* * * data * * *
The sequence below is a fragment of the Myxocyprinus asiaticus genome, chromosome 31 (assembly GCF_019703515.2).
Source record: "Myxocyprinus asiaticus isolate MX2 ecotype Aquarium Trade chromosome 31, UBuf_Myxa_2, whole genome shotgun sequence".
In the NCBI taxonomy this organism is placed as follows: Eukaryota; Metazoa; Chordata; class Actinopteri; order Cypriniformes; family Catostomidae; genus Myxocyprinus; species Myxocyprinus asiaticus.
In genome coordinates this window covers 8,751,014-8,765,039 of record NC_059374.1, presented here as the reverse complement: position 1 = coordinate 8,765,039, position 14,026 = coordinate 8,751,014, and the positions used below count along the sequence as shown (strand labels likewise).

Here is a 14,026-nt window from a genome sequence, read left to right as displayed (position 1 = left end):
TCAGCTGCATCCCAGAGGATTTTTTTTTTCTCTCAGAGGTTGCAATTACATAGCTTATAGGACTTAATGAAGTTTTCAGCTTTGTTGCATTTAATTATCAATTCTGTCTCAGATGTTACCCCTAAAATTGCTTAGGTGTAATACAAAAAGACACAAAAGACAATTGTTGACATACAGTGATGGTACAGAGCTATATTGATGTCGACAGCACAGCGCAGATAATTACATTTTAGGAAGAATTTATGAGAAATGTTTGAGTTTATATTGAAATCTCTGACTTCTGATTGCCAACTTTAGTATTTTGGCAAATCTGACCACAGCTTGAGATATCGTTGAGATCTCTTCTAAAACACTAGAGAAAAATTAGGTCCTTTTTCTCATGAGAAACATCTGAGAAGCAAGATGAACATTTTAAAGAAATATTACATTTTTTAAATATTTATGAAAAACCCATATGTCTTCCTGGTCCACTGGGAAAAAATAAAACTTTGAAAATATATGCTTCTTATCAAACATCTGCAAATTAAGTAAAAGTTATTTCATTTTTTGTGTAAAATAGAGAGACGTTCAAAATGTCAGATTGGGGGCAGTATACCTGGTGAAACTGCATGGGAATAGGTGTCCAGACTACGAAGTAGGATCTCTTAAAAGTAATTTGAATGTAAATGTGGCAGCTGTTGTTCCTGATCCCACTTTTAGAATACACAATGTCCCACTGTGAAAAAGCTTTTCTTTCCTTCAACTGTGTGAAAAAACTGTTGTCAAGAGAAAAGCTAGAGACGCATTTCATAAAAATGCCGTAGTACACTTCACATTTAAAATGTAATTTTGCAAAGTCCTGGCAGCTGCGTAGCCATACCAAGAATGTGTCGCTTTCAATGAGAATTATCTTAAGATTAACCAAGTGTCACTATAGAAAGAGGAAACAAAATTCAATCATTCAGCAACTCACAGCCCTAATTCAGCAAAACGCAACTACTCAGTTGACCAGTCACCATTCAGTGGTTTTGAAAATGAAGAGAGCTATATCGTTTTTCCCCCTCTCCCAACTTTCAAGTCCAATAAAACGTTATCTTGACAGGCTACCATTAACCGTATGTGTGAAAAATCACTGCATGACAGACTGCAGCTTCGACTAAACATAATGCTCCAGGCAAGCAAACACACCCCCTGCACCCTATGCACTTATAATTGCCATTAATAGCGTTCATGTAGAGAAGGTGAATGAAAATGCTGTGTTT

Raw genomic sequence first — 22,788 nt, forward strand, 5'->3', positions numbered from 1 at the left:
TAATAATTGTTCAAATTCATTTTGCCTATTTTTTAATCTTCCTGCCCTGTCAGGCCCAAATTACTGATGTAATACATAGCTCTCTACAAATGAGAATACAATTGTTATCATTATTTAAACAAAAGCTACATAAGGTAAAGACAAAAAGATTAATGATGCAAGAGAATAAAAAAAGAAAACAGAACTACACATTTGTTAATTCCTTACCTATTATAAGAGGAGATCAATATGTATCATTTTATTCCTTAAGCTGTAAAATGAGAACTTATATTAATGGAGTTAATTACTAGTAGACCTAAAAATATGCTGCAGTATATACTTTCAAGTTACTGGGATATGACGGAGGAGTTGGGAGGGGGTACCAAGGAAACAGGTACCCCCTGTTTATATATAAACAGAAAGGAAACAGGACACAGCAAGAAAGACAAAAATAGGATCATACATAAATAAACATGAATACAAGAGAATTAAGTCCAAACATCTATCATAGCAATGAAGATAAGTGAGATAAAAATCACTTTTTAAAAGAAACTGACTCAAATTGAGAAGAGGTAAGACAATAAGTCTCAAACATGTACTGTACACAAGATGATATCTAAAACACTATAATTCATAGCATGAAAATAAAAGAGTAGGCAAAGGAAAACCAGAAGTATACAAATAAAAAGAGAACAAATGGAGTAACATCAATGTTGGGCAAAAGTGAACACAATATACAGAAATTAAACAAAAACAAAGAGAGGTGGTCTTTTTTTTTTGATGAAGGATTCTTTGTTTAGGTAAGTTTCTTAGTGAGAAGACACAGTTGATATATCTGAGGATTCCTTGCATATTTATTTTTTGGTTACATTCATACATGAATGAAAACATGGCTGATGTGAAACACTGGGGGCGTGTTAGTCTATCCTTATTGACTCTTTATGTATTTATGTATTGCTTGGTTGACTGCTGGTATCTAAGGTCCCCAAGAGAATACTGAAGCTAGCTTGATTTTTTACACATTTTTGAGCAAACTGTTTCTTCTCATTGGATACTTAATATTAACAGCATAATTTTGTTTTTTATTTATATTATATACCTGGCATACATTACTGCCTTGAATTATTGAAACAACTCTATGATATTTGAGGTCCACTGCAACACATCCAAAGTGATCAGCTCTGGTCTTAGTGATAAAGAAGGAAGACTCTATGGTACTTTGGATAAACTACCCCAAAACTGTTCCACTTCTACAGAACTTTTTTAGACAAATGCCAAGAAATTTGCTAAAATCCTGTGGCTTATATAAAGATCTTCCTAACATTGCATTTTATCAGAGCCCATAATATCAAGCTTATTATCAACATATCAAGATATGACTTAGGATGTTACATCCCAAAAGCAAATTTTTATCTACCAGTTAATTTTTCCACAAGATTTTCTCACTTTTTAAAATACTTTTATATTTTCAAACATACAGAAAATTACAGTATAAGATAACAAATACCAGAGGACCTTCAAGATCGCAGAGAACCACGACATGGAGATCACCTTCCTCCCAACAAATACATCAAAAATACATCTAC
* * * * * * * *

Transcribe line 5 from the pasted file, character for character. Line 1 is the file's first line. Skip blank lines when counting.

Here is a 14,026-nt window from a genome sequence, read left to right as displayed (position 1 = left end):